On the backdrop of the protest by five European states, Israel’s Supreme Court ordered a stay in the razing of the Bedouin West Bank village of Khan al-Ahmar and the eviction of the 32 families living there. Justice Anat Baron’s temporary injunction on July 5 gave the state until July 11 to respond to the residents’ petition against the destruction of their homes and their relocation to an area near the village of Abu Dis east of Jerusalem.
The international interest in their small village and media coverage of the campaign by Germany, France, Spain, Italy and the UK more than likely provided residents of Khan al-Ahmar with the stamina to persevere in their decadelong struggle and to petition the high court once again after being turned away repeatedly.
Since 2009, the residents of Khan al-Ahmar have appealed to the court numerous times in a bid to force the state into an accommodation and prevent the destruction of their village. As recently as May 24, Israel’s top court — the same court that stayed the demolition order this week — rejected yet another petition and gave military authorities the go-ahead to raze the village within a month. Justices Noam Sohlberg, Yael Willner and Anat Baron (the same judge who now suspended the demolition) ruled that there was no legal basis for intervening in the 2017 decision by Defense Minister Avigdor Liberman to demolish the villages of Khan al-Ahmar and Susya in the Israeli-controlled part of the West Bank designated Area C.
The 170 residents of Khan al-Ahmar are members of the Jahalin tribe. In 1952, they were evicted from their lands in sovereign Israel near the southern archaeological site of Tel Arad, which the state turned into an area for live-fire military drills. They roamed about until reaching the Jerusalem hills, then under Jordanian control, where they settled. After Israel captured the area in the 1967 Yom Kippur War and established the settlement of Kfar Adumim and the industrial zone of Mishor Adumim on the land where they were living, they found themselves boxed in between the settlement and the industrial zone. They are currently living near the Dead Sea, their village divided in two by the busy Jerusalem-Jericho road.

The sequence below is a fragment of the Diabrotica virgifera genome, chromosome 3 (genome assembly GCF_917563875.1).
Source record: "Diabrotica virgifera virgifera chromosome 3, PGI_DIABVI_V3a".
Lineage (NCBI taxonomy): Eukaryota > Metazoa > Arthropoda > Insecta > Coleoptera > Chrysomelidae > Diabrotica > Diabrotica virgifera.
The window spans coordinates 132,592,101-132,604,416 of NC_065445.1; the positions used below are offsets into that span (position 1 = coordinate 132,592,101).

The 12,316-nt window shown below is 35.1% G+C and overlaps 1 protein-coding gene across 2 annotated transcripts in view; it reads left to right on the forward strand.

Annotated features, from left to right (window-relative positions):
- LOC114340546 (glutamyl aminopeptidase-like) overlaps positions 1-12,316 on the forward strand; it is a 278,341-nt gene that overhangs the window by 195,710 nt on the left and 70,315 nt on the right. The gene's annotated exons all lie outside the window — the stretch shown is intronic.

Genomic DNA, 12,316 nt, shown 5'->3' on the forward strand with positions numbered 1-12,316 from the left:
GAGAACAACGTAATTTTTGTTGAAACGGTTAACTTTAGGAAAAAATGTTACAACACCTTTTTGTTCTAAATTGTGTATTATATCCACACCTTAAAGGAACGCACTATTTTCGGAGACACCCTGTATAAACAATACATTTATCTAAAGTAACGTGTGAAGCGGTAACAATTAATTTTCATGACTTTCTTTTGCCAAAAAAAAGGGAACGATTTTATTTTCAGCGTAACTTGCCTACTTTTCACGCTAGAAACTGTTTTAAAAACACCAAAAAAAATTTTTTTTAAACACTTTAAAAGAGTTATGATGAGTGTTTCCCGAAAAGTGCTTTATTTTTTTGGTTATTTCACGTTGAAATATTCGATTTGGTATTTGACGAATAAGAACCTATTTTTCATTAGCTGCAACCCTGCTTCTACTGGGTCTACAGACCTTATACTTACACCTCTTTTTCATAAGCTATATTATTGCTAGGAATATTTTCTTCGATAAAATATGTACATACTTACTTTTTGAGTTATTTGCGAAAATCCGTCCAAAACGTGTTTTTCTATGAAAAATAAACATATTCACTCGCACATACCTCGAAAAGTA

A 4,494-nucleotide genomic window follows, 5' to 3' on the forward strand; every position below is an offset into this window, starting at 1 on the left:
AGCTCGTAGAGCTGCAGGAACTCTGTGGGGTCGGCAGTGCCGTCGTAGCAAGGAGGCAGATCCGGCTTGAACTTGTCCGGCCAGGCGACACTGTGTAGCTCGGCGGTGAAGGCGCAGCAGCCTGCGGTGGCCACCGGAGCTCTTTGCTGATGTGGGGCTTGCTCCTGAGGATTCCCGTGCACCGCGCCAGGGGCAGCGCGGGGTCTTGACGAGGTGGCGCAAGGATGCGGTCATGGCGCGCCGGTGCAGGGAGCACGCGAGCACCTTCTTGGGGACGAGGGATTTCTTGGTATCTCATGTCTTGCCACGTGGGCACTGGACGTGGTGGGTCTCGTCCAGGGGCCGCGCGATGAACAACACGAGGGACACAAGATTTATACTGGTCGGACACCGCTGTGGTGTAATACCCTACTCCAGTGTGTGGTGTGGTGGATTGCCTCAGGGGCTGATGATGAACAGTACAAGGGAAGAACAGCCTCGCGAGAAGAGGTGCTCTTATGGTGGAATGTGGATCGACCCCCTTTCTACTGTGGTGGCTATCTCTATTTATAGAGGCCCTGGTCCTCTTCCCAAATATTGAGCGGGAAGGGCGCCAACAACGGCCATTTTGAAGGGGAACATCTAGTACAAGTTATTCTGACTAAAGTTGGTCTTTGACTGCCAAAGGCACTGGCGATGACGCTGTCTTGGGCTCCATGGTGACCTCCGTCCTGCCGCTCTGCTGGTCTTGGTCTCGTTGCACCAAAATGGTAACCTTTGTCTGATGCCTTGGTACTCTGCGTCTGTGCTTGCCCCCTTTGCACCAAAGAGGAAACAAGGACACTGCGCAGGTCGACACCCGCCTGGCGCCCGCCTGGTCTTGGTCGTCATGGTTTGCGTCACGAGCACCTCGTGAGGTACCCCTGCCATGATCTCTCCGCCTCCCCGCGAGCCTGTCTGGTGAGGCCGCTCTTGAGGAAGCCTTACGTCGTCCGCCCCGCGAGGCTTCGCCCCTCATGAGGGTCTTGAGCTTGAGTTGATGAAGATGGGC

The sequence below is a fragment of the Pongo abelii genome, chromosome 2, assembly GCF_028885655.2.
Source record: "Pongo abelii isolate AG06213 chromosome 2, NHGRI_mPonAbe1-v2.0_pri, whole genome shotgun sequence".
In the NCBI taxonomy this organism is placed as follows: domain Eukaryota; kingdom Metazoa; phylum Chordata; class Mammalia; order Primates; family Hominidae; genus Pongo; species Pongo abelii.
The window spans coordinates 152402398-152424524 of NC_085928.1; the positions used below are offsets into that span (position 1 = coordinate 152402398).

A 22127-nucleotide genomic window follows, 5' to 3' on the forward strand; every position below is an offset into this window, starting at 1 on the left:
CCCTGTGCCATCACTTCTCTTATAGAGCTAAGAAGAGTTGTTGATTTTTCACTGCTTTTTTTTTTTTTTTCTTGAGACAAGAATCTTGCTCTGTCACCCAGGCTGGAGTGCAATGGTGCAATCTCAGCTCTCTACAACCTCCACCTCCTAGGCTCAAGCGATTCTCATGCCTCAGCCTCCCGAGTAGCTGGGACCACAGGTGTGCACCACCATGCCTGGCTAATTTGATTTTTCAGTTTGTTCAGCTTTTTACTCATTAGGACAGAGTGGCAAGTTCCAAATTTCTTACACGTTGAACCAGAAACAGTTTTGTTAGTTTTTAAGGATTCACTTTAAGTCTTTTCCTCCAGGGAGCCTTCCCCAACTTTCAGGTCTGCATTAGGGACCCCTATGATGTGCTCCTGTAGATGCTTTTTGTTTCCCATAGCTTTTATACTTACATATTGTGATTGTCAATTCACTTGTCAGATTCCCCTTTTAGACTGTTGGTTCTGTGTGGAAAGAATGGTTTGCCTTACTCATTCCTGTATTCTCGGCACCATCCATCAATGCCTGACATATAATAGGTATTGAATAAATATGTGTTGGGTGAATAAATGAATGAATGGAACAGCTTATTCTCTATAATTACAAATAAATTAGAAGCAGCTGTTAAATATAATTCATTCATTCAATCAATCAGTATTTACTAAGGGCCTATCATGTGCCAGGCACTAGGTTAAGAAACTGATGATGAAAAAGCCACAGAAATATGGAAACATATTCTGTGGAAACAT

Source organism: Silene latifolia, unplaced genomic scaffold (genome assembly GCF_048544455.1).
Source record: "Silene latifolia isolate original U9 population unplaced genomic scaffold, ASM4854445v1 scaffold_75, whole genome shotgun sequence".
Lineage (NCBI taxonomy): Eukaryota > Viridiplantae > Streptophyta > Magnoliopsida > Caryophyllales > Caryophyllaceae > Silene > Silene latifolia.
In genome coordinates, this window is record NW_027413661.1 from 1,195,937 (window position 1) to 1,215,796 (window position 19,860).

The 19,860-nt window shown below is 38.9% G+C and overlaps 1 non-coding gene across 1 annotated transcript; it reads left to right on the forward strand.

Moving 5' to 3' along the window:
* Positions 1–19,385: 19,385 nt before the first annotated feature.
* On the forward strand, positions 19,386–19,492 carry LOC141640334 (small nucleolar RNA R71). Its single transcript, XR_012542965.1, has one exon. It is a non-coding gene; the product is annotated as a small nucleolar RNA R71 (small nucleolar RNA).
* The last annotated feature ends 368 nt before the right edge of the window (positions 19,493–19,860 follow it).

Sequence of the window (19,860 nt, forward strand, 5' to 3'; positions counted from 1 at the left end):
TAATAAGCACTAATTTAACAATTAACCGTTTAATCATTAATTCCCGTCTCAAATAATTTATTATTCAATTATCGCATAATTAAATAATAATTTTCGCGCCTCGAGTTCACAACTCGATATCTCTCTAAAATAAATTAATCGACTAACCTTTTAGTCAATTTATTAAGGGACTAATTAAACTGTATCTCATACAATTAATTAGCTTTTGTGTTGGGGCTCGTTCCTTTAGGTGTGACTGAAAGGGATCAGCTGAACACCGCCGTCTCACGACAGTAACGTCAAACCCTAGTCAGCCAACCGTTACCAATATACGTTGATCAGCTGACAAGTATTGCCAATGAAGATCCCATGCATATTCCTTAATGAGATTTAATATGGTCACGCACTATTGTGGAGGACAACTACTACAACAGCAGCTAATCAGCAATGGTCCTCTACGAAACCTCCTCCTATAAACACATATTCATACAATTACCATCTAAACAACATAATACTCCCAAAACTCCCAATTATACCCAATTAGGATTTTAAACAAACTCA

Human rights organizations claim Israel wants to evacuate the residents to expand nearby Israeli settlements, bisect the West Bank and de facto annex parts of Area C without their Palestinian population.
For years, the Israeli Civil Administration refused to authorize the construction of permanent buildings in Khan al-Ahmar, not even of a school, and given no choice, residents built homes without permits. This infraction became the legal basis for the eviction notice they were served. According to the human rights organization B’Tselem, between 2006 and 2018 Israel demolished 26 homes, leaving homeless 132 people, among them 77 children and teens. With funding from Italy, Belgium and the European Union, the Italian nongovernmental organization Vento Di Terra built a school for the village children using mud and rubber tires.